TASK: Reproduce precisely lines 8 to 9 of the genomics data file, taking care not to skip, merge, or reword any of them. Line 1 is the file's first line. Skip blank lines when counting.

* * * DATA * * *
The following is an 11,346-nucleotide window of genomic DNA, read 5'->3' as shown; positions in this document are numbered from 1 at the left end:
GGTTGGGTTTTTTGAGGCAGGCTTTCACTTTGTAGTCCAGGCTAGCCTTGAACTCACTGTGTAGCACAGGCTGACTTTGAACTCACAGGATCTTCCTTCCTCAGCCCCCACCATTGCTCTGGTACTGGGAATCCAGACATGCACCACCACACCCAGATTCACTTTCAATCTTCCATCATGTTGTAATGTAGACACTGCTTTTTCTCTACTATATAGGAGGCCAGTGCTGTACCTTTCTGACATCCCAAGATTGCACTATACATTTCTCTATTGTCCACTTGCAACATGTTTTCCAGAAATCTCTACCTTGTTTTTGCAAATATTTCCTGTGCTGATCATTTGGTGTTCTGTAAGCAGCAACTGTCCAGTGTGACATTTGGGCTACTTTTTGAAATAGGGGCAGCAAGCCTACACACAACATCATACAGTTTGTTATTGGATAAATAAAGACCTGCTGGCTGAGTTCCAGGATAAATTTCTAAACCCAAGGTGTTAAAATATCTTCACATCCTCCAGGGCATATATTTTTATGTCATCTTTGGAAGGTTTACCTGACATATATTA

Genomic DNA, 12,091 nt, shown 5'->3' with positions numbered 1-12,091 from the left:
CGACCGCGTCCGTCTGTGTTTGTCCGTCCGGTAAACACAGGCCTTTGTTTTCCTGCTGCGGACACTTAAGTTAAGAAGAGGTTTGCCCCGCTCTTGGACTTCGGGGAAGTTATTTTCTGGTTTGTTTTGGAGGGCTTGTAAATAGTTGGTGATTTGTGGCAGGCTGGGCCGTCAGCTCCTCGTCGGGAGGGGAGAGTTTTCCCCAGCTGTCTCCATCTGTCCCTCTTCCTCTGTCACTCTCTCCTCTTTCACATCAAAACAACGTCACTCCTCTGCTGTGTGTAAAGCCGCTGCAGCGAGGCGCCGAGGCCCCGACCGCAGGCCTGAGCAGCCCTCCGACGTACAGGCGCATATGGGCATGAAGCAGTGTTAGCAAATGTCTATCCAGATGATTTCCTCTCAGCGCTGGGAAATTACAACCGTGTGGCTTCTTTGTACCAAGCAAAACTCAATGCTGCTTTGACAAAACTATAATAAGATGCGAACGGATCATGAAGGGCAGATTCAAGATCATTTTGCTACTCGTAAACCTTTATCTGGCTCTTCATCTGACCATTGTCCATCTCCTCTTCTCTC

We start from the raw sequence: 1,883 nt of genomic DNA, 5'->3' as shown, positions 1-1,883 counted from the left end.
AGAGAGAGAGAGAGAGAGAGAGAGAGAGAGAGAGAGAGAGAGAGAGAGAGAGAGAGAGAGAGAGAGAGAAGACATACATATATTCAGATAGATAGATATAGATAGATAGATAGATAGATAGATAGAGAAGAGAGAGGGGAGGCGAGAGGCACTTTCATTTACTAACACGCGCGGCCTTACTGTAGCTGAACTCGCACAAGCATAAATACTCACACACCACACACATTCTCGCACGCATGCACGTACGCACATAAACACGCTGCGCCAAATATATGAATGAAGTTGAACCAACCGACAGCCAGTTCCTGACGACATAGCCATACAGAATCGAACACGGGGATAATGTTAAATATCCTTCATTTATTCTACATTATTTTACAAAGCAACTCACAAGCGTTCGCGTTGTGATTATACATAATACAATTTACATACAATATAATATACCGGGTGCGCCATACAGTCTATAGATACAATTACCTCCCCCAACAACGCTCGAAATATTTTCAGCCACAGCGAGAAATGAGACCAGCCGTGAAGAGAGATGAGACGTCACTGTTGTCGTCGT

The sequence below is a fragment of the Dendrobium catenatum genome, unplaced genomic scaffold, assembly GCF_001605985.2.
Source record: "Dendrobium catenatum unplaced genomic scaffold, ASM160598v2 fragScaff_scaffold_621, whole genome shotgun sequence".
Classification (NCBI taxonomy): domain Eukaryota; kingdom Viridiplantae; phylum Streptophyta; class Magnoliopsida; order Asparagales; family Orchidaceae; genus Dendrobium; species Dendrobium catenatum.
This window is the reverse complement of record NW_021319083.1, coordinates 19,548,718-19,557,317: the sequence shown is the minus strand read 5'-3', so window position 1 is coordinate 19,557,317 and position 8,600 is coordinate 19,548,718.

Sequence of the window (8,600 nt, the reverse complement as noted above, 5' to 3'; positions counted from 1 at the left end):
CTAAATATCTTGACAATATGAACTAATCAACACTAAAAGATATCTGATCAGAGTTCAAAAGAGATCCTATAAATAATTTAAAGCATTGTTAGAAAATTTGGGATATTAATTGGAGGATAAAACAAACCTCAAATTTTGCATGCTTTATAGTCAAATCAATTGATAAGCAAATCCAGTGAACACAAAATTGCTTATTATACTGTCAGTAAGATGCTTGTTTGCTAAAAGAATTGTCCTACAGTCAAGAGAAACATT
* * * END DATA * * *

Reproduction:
Source record: "Dendrobium catenatum unplaced genomic scaffold, ASM160598v2 fragScaff_scaffold_621, whole genome shotgun sequence".
Classification (NCBI taxonomy): domain Eukaryota; kingdom Viridiplantae; phylum Streptophyta; class Magnoliopsida; order Asparagales; family Orchidaceae; genus Dendrobium; species Dendrobium catenatum.